State House Democrats released a transportation plan Monday that is similar to the Republican proposal that already passed the Senate, funding projects with an 11.7-cent boost in the gas tax.
OLYMPIA — When unveiling their transportation plan Monday, state House Democrats stressed its common ground with the GOP version the Senate passed last month.
The Democratic plan, which would spend $15.1 billion over 16 years, contains most of the same projects as the GOP proposal and would be financed with a similar, phased-in 11.7-cent boost in the gas tax and higher fees on truck weights and license plates.
“This project list is not all that different from what we had passed out of the House in 2013,” said Rep. Jessyn Farrell, D-Seattle.
But differences in the Democratic version show where the two parties will have to compromise to avoid last year’s fate, when negotiations for a transportation package broke down.
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The Democratic proposal would authorize the full $15 billion sought for Sound Transit’s rail-extension ballot measure; the GOP version would allow $11 billion. That expansion would be funded by voter-approved local property- and sales-tax increases, and car-tab hikes.
Also left out of the plan are two provisions Republicans have been seeking.
Democrats would continue to use some sales-tax money collected from construction projects for education funding.
The GOP proposal advocated keeping those dollars within transportation spending.
And the Democrats forego language used by the GOP to keep Gov. Jay Inslee from implementing low-carbon fuel standards in order to cut greenhouse gases.
In a statement, Kris Johnson, president of the Association of Washington Business, criticized the Democratic plan for, among other things, not including the GOP’s restrictions on how sales-tax money from construction projects is spent.
But, Johnson said, “this represents an important step forward in the effort to pass the state’s first major, statewide transportation package in a decade.”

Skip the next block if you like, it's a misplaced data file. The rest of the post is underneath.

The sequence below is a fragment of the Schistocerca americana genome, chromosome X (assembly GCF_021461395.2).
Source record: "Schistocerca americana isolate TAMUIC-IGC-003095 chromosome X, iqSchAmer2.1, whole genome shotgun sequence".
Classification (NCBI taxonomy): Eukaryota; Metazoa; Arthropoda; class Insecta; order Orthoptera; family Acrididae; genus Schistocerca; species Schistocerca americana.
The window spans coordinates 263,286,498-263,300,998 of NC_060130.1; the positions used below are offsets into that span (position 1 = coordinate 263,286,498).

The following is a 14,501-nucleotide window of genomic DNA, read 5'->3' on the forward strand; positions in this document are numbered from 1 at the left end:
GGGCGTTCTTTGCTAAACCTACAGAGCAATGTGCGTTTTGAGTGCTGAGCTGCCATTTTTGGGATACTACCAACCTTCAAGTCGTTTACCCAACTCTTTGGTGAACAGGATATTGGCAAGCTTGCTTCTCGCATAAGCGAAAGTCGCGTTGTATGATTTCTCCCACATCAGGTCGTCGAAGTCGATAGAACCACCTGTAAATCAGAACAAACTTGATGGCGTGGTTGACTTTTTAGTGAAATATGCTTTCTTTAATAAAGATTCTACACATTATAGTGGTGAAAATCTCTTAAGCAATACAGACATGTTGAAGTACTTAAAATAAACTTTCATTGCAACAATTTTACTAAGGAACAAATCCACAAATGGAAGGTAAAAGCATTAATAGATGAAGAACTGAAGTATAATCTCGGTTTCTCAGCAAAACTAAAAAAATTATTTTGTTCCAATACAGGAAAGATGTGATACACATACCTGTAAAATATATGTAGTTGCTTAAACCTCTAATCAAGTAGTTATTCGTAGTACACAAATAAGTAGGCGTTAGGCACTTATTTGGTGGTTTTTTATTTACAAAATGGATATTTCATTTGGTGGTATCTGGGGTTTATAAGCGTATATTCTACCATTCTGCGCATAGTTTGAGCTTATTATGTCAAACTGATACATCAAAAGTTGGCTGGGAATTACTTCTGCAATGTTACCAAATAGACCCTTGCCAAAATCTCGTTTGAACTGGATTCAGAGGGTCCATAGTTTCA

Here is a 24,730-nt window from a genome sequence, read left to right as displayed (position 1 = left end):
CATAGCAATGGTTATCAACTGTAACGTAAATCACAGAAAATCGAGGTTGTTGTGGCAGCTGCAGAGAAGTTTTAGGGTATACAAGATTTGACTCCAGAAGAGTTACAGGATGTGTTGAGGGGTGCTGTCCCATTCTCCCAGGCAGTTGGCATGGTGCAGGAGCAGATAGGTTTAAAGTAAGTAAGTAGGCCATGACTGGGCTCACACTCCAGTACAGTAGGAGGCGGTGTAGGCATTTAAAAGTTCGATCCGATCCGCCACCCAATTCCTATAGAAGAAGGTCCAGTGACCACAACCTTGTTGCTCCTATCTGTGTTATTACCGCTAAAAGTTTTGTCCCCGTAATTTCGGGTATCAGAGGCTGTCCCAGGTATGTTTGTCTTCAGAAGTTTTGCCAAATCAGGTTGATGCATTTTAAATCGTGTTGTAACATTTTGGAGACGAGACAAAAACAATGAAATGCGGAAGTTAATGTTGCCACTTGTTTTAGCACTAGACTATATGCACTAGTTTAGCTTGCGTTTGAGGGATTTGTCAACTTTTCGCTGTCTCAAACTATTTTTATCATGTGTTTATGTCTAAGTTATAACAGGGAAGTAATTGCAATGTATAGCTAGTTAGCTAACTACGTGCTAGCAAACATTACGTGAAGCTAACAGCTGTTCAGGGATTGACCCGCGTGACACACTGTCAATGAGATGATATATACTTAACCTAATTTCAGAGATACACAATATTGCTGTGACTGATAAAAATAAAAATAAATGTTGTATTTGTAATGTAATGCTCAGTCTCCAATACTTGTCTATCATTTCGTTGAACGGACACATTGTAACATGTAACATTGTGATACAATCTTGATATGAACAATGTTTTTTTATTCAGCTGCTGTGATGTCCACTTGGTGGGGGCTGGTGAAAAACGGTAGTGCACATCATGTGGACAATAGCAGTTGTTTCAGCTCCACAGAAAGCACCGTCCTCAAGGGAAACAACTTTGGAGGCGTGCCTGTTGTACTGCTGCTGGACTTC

Inslee called the package a “strong proposal,” even though it doesn’t include his proposed carbon-polluter tax as a revenue source.
While he still hopes to see such a tax enacted this session, he doesn’t consider it necessary for a transportation package, according to Jaime Smith, a spokeswoman for the governor.
“If they can get agreements on a package and make it happen, the governor’s happy with that,” Smith said.
Like its GOP counterpart, the Democratic proposal would fund road projects that include the west side of the new 520 bridge, the North Spokane Corridor freeway, the widening of Interstate 405, an extension of the Interstate 90 Snoqualmie Pass rebuild to Easton, and the Highway 167 project in South King and North Pierce counties.
It also would provide money for bike paths and pedestrian walkways, and rail and transit projects, and spend $100 million more than the GOP plan on ferry infrastructure.
Rep. Judy Clibborn, D-Mercer Island, chairwoman of the House Transportation Committee, said the Democratic proposal also earmarks $500 million to be put toward projects not yet been identified.
“So if you’re not in this package and you think you’re toast for 16 years,” she said, “you’re not.”
Although the legislative session is scheduled to end April 26, Clibborn said she doesn’t think that deadline will necessarily stop a package from getting approved.
“I think we would go into (an) extra session,” said Clibborn, adding later: “It doesn’t take months to negotiate if you really, really want to do the negotiations.”
If only $11 billion for Sound Transit expansion spending is authorized, there’s no assurance that light-rail lines could be built to Everett and Tacoma, according to Rep. Jake Fey, D-Tacoma.
But it was notable that the Republican proposal even authorized about 75 percent of the $15 billion requested by Sound Transit, given that it was such a new idea, he said.
Fey added that he was optimistic in “the interest on the part of the Senate to do business with the House to get this done.”
Sen. Curtis King, R-Yakima and chairman of the Senate Transportation Committee, was not available Monday for comment.